When it comes to protecting minority investors, the Philippines is struggling to compete with fellow members of the Association of Southeast Asian Nations (Asean). In short, the checks and balances that assist investor confidence are flimsy. This is how the Asean states were ranked globally (out of 190 countries) in the World Bank’s 2017 Doing Business report – a report which investors regularly look to when assessing the viability of putting their money into emerging markets:
Singapore is in 1st place; Malaysia, 3rd, Thailand, 27th; Indonesia, 70th; Vietnam, 87th; Brunei 102nd; Cambodia, 113th; Philippines 137th; Laos, 165th; Myanmar, 179th. Interestingly, Timor Leste – in Southeast Asia though not in Asean – is ranked 70th.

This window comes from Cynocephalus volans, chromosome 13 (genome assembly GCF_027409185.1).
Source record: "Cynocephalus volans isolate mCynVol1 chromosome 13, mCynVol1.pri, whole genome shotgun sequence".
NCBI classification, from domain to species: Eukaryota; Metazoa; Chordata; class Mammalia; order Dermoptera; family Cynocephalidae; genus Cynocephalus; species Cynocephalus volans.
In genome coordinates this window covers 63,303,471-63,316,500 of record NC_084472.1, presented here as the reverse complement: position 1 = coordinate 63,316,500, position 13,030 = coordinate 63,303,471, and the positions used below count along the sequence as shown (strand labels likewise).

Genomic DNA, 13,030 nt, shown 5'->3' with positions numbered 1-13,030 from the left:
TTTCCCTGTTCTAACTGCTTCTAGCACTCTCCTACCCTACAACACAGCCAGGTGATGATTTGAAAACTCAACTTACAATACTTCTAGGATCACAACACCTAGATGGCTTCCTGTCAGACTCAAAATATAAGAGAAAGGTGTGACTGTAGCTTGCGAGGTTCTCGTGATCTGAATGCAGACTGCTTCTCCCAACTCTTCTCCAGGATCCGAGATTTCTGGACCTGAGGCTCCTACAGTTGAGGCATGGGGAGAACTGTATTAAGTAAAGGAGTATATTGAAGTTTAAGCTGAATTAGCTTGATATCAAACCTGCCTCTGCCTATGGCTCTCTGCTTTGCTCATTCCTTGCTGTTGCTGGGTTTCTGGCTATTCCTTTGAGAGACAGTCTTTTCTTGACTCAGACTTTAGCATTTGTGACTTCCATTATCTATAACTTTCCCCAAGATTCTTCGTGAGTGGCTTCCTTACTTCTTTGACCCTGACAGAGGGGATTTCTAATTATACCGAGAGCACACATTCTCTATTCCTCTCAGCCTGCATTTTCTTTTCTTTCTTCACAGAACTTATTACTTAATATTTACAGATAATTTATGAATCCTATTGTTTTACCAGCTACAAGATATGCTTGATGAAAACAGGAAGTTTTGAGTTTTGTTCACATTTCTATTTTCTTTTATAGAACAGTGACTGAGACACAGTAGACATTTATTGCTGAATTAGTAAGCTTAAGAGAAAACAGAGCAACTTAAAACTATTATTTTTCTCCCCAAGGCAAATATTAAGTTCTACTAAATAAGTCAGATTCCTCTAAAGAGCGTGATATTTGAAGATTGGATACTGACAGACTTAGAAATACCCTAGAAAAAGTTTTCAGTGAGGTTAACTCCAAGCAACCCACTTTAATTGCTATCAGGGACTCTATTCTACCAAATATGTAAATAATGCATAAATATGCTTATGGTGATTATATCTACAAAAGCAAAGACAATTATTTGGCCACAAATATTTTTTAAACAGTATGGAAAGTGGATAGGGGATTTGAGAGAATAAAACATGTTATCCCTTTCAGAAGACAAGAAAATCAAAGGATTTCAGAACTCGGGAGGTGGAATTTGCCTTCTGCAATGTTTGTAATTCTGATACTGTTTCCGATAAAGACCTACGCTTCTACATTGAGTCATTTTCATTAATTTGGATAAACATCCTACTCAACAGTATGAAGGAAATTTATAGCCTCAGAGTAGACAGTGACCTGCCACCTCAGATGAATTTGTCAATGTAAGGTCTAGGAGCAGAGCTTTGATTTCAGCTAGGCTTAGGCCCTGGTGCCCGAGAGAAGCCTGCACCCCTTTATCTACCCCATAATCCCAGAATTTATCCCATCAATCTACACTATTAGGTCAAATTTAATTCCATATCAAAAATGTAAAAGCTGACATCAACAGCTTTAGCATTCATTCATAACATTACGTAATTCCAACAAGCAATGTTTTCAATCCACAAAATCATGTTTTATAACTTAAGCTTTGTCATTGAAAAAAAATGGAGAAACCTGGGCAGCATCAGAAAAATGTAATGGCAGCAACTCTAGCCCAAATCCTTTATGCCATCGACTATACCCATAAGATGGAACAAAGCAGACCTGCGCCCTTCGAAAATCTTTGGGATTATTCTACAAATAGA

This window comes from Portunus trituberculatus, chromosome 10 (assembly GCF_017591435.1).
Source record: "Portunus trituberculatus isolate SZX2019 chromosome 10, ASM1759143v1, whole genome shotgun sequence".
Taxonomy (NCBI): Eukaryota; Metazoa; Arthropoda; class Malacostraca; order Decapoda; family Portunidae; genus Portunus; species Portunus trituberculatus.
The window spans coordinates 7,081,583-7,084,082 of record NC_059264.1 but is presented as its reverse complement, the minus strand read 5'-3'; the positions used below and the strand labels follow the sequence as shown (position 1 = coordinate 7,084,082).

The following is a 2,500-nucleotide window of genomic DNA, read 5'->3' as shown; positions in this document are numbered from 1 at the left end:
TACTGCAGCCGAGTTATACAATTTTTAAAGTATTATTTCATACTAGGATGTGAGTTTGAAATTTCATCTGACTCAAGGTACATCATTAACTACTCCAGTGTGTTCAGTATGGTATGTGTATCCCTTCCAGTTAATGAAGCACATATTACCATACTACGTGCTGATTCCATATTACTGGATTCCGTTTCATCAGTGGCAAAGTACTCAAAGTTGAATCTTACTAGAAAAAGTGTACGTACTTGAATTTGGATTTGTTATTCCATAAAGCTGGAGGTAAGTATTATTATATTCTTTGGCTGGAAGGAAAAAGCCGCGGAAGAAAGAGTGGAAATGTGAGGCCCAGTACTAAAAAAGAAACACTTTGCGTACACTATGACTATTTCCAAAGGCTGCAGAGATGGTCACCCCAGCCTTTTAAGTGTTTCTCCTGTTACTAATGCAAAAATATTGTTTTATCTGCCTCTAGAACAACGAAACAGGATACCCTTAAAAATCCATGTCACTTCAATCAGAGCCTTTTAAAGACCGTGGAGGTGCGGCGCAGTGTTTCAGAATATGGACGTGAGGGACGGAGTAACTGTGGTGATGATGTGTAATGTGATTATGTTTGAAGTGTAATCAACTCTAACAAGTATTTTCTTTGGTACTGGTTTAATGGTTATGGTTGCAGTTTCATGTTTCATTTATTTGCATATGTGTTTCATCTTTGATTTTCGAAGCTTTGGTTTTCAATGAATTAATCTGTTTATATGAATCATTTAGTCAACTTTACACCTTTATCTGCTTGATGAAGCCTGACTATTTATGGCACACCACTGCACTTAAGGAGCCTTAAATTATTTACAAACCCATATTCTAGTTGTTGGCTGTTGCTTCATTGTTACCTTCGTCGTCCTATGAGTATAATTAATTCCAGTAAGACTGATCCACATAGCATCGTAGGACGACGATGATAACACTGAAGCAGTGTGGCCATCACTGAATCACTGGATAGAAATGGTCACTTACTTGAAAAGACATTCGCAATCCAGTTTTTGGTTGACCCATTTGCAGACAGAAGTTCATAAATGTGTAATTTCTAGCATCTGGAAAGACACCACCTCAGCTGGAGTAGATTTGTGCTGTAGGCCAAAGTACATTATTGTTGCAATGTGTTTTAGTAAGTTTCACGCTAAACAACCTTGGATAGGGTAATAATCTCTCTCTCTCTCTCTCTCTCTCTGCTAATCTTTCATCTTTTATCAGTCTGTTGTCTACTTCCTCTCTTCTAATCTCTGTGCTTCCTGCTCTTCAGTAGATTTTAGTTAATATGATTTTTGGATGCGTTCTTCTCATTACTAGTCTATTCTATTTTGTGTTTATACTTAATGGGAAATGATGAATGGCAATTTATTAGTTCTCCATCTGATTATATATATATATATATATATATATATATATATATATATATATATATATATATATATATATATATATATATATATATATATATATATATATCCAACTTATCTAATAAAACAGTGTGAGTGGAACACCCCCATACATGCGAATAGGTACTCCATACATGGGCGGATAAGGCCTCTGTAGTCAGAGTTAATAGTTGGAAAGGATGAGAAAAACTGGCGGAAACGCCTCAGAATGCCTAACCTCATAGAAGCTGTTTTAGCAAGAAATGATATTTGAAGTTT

In terms of shareholder rights, disclosure and director liability, particularly, the Philippines has managed to make itself look very unattractive by the side of most of its Asean peers. And once again – like so much of what’s lacking and substandard in the doing-business environment in the Philippines, the courts and the legal processes they oversee (or don’t) can take much of the credit for this failure.